This is my first post on BiggerPockets. I have listened to probably over 100 podcasts by now and have finally realized that it's time I seek out help and advice here on the forums. I have an interest in Indiana and would like to ask for advice on which areas are profitable to invest in there. I would like to purchase at least 2 rental units this year and am looking to spend anywhere from 30 to 50 thousand dollars each including rehab costs. I plan to employ the BRRRR method and therefore would love to find properties around 20-25% or lower below FMV. A few areas I would appreciate your help with:
1. Potential areas to invest in.
2. Reputable Property Management Companies to work with.
3. Reputable Contractors
4. The average home prices, what I can expect in rent, tips on property type, etc.
Any other advice you could lend me would be much appreciated. Being a "newbie" I don't have a great deal of expertise to provide but I am committed to contribute to the BP community where I can.
Single family homes in North West Indiana (NWI) is a good place to invest. I know a lot of people invest in Indianapolis also, but I don't have experience there. I would suggest to look for those members who resides in NWI and get connected with them.
You will be hard pressed to find deals in that price range in the Indy area. There are a decent of properties in the $20-50k price range, however they are in the least desirable areas of the city, and will require a larger scale rehab costing $50-75k.
Also the rents you will get even after rehab will still be very low because of the area, and you then have to deal with that category of tenant.
All in all, likely your costs will be high and cash flow will be low, that’s before any turnover, tenant damage, tenant issues, etc
Thanks guys for your advice, I'm not particularly hard pressed to buy in that price range, I simply just want to maximize ROI while of course maintaining reliable tenants in the properties. More than anything I'd like to be able to pay cash and do a cash out refi to get out the majority of my money so I can scale. If there's any areas anyone considers solid B class that fit that idea I'd love to know, thanks again!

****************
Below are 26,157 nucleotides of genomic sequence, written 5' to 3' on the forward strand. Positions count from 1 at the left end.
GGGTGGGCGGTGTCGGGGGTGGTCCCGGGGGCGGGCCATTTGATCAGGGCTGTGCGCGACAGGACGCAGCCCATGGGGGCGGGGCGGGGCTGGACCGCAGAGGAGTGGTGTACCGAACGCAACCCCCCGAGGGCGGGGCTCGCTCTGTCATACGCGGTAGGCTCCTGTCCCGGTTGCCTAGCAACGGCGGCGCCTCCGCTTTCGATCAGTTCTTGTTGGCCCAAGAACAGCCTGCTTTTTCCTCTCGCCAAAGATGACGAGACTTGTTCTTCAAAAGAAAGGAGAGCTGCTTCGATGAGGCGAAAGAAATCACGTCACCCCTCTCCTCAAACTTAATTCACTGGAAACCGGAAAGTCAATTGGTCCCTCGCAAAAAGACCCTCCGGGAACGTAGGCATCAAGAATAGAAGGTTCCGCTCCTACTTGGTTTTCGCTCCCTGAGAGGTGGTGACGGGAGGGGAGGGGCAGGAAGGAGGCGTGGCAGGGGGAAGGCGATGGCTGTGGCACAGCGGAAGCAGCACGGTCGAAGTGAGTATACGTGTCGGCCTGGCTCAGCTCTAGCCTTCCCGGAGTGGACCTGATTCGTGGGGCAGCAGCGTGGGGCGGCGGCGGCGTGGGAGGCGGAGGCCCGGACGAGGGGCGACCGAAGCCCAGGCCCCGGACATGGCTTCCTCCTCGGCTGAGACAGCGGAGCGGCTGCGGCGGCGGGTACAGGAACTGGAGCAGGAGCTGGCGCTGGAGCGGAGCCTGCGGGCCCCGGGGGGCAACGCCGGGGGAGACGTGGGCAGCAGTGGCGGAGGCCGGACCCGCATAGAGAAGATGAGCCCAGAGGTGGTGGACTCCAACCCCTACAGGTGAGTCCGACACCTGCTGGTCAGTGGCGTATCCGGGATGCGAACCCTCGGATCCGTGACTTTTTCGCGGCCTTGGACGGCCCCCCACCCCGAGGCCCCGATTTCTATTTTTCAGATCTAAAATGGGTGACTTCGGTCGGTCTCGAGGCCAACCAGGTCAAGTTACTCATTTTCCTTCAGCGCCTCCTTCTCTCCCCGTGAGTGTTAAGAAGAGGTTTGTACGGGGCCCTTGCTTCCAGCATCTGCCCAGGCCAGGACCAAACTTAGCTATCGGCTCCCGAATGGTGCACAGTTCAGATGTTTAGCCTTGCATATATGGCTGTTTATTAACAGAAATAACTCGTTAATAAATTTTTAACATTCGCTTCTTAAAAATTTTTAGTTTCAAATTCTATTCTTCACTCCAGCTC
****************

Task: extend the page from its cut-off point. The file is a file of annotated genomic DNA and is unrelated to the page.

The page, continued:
You just can’t get B area for 50k all in. Not in Indianapolis anyway. 80 would be the floor but closer to 100k+. That range you can find C area properties where people actually have jobs and you can make money. I own some of those and we manage lots of them. But not nice areas where people want to live and homes appraise well.
I'm at a similar stage as well and have started to connect with some folks in Indy. I would recommend finding an agent to help you navigate the area. A good agent should be able to answer all of those questions for you and will help you find deals. Look for agents who have experience with investors or are investors themselves. The difference is they will present "good deals" to you, which they will know how to assess, as opposed to just setting up a search that will give you 1000+ properties to look at...not helpful at all for an out of state investor.
There are a handful of companies I've come across that perform all the services an our of state investor needs (agents, GC, PM). It's probably worth looking at them and weighing that against trying to build a team remotely. @Josh C. ' s company does this - I haven't done any deals with them yet, but I've been working with their agent (Cory) who has been very helpful in understanding the Indy landscape.
In terms of getting a sense of prices and rent, you should be able to leverage Zillow or Realtor.com to get a general sense of those numbers.
@Kaydn Jensen if you modify your strategy and try to BRRRR in a better area I'll bet you could leverage your money with an HML and be able to pull it off and have a really nice rehabbed property in a good area. Everything I've read is that for out of state guys like you and me the better thing to do is focus on properties close to the median home value for the MSA as this will work out better over the long term. Your proforma might look better with the lower priced homes but that extra "return" will be eaten up by high turnover, evictions, damage etc. I think the local investors have a much better ability to maleness money in the lower price range.